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News & Press: Legislative and Regulatory News

Update on the Opioid Epidemic

Tuesday, May 26, 2020  
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Written By: David E. Zimmerman, PharmD, BCPS, BCCCP
Associate Professor of Pharmacy at Duquesne University School of Pharmacy
EM Clinical Pharmacist at UPMC-Mercy Hospital

On April 28, 2020, the DEA released additional guidance for patients on medication assisted treatment (MAT) that allows for delivery of take-home doses for patients taking buprenorphine/naloxone. Follow this link to see the full letter from Drug Enforcement Administration. This is an update to an April 7, 2020 guidance document that allowed for a similar measure with methadone. This is a necessary and important step to ensure patients with opioid use disorder (OUD) receive life-saving treatment during the COVID-19 pandemic. And hopefully, this will lead to a permanent change and allows MAT to be more accessible to patients with OUD.

In local news, emergency departments (ED) across the state are stepping up to combat the opioid epidemic. How can your institution get started? Well one place to start is to first review the PA Department of Health “Treatment of pain in an emergent setting Guidelines”. There are numerous recommendations about prescribing (or not prescribing) that should serve as best practices in your ED. 

One example includes writing prescriptions for naloxone or even simply discharging patients with a “to-go” supply. This way we can put the life-saving therapy directly into the hands of the patient without the concern of whether the patient can get to an outpatient pharmacy and/or afford the prescription. Another great example is taking place in the “West Coast” (of the state) as part of the Allegheny County Substance Use Emergency Care Collaborative. This Collaborative is made up of members from UPMC, AHN, Heritage Valley, St. Clair, and the Veterans Affairs and is working toward ensuring patients with OUD have increased access to treatment. One example is where emergency medicine prescribers are initiating buprenorphine/naloxone in the ED and then connecting patients to an outpatient facility.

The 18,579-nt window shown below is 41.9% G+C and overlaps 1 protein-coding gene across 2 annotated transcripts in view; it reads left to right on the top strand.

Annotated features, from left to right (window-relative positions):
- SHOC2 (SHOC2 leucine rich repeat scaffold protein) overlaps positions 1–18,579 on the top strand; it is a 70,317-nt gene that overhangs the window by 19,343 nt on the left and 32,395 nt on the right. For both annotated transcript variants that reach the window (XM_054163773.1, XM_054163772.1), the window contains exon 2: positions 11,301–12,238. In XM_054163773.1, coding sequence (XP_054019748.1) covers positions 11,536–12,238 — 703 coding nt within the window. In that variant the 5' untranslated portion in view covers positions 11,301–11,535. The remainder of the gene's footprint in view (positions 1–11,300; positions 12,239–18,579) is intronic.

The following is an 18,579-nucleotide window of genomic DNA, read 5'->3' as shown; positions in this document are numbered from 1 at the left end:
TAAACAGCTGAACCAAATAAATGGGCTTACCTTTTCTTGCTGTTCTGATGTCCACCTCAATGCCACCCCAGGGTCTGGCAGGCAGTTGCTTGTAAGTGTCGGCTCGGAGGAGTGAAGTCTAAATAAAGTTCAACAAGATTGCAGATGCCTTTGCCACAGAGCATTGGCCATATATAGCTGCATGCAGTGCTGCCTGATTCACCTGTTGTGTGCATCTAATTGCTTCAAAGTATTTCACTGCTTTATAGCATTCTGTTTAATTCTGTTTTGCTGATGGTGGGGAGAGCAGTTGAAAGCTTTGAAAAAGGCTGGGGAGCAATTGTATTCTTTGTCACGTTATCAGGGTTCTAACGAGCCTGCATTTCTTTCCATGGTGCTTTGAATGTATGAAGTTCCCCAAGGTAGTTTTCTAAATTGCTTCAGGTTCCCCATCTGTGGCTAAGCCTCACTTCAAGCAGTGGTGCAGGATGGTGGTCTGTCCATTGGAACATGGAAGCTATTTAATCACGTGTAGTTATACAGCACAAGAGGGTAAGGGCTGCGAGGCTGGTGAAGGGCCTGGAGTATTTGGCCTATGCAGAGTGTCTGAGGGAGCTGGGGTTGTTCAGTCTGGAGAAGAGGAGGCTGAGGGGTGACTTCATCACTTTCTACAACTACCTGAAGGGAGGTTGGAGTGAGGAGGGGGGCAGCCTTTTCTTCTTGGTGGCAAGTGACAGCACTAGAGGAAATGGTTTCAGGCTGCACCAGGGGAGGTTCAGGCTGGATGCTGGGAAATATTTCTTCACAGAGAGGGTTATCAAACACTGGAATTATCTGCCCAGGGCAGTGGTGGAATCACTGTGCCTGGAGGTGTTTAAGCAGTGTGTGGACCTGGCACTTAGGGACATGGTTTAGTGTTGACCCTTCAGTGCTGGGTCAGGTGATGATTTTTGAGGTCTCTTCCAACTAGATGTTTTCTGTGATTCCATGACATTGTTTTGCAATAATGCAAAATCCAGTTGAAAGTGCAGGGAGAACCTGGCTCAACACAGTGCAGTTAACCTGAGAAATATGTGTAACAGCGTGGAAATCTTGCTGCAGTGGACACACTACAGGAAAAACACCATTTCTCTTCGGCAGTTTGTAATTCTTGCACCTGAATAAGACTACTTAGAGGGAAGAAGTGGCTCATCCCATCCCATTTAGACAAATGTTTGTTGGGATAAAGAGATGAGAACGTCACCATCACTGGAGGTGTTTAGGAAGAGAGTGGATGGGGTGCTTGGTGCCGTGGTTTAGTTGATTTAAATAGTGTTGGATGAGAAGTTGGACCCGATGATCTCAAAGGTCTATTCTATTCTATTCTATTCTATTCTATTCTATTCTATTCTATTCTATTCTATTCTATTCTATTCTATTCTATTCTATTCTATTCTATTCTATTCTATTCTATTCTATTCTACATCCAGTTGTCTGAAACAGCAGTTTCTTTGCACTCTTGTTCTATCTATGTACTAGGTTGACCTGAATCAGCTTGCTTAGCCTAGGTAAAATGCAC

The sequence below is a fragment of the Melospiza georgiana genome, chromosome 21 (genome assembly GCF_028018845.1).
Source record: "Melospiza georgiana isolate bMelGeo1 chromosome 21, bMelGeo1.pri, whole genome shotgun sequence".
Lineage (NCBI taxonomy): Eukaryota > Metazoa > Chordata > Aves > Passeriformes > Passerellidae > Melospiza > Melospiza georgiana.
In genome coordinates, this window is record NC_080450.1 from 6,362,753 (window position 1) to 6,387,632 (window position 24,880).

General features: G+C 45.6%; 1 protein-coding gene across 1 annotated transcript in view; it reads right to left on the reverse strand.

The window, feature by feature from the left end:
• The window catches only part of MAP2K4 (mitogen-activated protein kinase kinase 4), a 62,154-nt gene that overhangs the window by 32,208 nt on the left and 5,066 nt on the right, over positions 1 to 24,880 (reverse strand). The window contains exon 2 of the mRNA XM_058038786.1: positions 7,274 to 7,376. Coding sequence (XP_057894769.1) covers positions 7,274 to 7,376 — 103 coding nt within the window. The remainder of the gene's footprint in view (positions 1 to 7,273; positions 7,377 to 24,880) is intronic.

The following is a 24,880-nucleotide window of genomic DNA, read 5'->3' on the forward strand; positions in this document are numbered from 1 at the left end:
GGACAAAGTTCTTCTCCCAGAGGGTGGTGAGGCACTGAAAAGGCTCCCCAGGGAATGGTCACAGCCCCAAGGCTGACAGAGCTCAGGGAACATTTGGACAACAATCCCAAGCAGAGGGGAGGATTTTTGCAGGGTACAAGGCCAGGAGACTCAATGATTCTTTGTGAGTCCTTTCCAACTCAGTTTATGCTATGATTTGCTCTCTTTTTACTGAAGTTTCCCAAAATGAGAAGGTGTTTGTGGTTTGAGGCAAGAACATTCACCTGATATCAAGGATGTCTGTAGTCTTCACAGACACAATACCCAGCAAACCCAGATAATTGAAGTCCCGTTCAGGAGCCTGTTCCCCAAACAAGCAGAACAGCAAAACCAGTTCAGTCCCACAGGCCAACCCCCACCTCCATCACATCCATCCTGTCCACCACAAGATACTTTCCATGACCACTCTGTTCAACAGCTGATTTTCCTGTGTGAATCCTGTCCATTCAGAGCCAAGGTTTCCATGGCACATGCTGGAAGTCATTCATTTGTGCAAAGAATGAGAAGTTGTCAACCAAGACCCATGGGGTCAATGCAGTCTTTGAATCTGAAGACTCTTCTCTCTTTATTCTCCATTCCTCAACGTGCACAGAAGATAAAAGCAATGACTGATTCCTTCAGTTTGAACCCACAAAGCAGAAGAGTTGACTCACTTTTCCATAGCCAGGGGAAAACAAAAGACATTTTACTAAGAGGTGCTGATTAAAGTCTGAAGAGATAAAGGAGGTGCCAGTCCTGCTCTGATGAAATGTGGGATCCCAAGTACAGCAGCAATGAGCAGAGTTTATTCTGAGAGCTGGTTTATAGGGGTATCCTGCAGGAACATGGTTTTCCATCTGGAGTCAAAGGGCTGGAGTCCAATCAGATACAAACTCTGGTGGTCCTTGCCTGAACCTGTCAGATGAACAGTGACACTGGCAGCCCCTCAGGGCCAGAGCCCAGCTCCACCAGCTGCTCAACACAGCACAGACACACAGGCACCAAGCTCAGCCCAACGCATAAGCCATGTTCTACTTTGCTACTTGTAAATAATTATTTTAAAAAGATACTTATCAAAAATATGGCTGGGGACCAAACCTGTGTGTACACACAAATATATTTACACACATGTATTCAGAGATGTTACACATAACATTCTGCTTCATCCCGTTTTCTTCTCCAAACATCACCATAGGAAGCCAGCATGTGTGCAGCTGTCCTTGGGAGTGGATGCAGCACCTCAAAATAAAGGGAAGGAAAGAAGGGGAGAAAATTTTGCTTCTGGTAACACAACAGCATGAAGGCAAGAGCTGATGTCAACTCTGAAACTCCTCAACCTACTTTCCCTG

There are various algorithms out there for dosing in the ED with some based off of the original D’Onofrio study published in 2015. This is not a job for a single person but instead relies on a team effort of prescribers, nurses, social workers, pharmacists, administration and others to ensure the process runs smoothly. What about that pesky X-waiver? Well, prescribers that are X-waivered can write a prescription for a short course of buprenorphine/naloxone to get filled at an outpatient pharmacy in situations where a patient may not be able to go directly to the outpatient detox facility. 

But what if it’s a Friday or Saturday night? Well another possibility is for the patient to return each day to the ED to get a dose until they can get into a clinic on Monday. But what if your EM prescribers do not have an X-waiver and the patient does not want to return to the ED every day? Well the most recent addition at UPMC ED’s is the use of Tele-health to help meet that need. In these circumstances, EM clinicians who do not have an X-waiver can consult the UPMC Toxicology service 24/7 and an attending can evaluate the patient and initiate and/or prescribe buprenorphine/naloxone. 

These are just a couple of examples on the impact we can have in combating the opioid epidemic. Please note, this is not just a West Coast (of PA) thing either. I know of similar programs ongoing at institutions in the City of Brotherly Love and other areas of the state. What this shows though, is together, we can help tackle the opioid 

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